What To Do When Your Child Blames You For Your Divorce

child blaming parent for divorce

Do your kids blame you for your divorce — even if you’re not the one who initiated it? Here’s how everyone can gain a new perspective. 

Children often target the “safe” parent during divorce because they know that parent will love them no matter what. If your marriage ended primarily due to your ex’s behavior, your children’s misdirected anger can make you feel depressed, guilty, and resentful. The next time your kid tells you you’ve ruined his life, try not to go down the rabbit hold of despair. Instead, take a deep breath and follow these tips for a productive conversation.

  • Acknowledge their feelings. When you listen to your children’s feelings, don’t get defensive, and don’t tell them the divorce is “for the best.” Just because you were miserable in the marriage doesn’t mean your kids were too. In fact, most kids don’t really care if their parents are happy, as long as their basic needs are met. Accept your responsibility for a decision that hurt them. If you refuse to acknowledge the impact of your choice, you will just give your kids more reason to blame you.
  • Model resilience. As long as your children blame you for the divorce, they won’t accept it and move on. Children often mimic their parents, so take a good luck at your own behavior. Are you blaming your ex for the end of the marriage? Your reduced lifestyle? Your frustration that life didn’t turn out the way you dreamed? If so, you need to start modeling resilience. Regardless of who wanted the divorce, or who got the worst end of the deal, you must accept the consequences and handle them with maturity. The best thing you can do for your children is to teach them how to bounce back when life knocks you down.
  • Don’t shift blame to your ex. It’s natural to feel guilt and shame when your kids blame you for the divorce, but make sure you don’t pass the blame buck on to your ex. Are you bad-mouthing your ex? Sharing too many details of the divorce or the marriage? Using your kids as a weapon? Blaming your ex for your reduced lifestyle? Criticizing how he or she spends child support? If so, your children may be reflecting your behavior. If your ex was the one who left, don’t pretend otherwise, but don’t blame him for your kids’ unhappiness. Instead, tell your kids that the marriage didn’t work, despite both your efforts. You must take responsibility for your part in the end of your marriage, even if the consequence is that your kid is angry with you.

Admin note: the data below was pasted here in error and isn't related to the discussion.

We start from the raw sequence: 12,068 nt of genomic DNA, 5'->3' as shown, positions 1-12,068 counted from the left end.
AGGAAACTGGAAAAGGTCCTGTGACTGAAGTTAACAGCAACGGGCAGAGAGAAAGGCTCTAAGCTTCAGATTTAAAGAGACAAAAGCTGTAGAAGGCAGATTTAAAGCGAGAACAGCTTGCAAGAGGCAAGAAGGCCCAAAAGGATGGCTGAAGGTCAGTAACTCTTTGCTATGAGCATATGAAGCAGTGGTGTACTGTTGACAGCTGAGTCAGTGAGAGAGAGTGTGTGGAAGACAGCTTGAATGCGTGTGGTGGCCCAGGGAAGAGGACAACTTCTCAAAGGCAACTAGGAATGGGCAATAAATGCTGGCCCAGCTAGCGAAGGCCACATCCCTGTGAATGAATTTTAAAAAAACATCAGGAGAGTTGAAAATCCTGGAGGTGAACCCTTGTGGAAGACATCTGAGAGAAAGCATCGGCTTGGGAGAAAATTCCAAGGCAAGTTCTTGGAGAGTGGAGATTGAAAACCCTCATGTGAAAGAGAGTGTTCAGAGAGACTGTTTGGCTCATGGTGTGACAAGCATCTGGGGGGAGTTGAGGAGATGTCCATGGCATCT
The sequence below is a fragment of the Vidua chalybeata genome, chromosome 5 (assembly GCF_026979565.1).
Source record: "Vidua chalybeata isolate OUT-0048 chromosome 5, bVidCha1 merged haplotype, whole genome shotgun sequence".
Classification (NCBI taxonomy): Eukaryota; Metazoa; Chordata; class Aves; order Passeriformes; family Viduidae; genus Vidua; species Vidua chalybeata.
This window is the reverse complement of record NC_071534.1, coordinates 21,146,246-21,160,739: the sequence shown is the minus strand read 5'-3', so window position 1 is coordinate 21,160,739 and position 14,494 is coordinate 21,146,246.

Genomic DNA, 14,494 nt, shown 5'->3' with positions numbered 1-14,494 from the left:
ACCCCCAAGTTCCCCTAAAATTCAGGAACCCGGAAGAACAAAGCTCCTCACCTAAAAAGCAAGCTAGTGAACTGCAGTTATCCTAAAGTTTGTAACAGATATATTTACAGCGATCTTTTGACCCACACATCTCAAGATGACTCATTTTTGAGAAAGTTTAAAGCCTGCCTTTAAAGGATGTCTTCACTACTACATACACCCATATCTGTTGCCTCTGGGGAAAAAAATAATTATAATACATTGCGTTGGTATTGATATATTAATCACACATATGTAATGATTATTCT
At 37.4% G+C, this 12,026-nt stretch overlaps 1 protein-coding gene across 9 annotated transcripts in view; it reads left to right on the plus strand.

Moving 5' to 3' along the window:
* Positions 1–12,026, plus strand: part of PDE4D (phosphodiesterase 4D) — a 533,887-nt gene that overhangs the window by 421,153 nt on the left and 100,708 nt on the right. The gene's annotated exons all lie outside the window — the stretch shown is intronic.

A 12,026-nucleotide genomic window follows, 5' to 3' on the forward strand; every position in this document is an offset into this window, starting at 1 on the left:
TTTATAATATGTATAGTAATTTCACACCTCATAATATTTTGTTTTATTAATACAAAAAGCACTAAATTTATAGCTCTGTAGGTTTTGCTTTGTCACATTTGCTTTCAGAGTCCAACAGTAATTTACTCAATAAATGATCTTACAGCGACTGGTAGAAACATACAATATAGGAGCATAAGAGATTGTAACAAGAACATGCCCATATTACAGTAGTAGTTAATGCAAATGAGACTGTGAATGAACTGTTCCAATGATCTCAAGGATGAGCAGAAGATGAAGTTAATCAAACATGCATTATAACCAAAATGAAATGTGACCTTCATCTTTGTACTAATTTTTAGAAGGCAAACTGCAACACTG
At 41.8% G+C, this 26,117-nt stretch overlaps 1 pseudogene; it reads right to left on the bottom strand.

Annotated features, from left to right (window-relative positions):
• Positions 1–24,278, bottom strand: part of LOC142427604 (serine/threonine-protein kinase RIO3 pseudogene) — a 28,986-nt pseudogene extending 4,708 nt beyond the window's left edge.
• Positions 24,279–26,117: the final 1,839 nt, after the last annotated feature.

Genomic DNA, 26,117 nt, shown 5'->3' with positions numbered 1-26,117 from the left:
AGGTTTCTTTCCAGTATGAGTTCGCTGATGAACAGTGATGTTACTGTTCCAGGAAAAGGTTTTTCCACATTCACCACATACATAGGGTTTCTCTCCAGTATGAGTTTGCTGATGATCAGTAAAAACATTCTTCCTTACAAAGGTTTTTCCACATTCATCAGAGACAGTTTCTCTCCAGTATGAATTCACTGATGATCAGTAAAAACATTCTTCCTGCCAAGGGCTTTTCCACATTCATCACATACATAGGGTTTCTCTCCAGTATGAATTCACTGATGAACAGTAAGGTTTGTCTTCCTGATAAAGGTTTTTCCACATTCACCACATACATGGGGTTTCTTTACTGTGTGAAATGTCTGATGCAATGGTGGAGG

• Make amends. If the marriage ended primarily due to your own behaviors – an affair, active addiction, anger management issues – your kids have a legitimate right to be angry with you. You can’t change the past, but you can control how you behave from this point forward. Take accountability for your actions. Acknowledge how your choices impacted your ex and your children. Apologize. Explain what you are doing to work on your issues; your children need to know that you are taking steps to prevent them from being hurt again.

When bad things happen, people search for concrete reasons. Kids, in particular, have a tough time tolerating ambiguity. Blaming one parent for the divorce gives them a sense of certainty, which is much more comforting than reality: life is unpredictable and bad things happen to good people. Remember that you’re listening to a young person’s interpretation of events, which will change over time. By giving them space to be angry, you’ll allow them to move through the grieving process and adapt to the changes in their lives.

Do you have questions about your custody arrangement or parenting time schedule, and how your child are being impacted? We can help. To speak with one of our highly skilled family law attorneys, please contact us today to schedule your initial confidential consultation. Call today: (888) 888-0919. 

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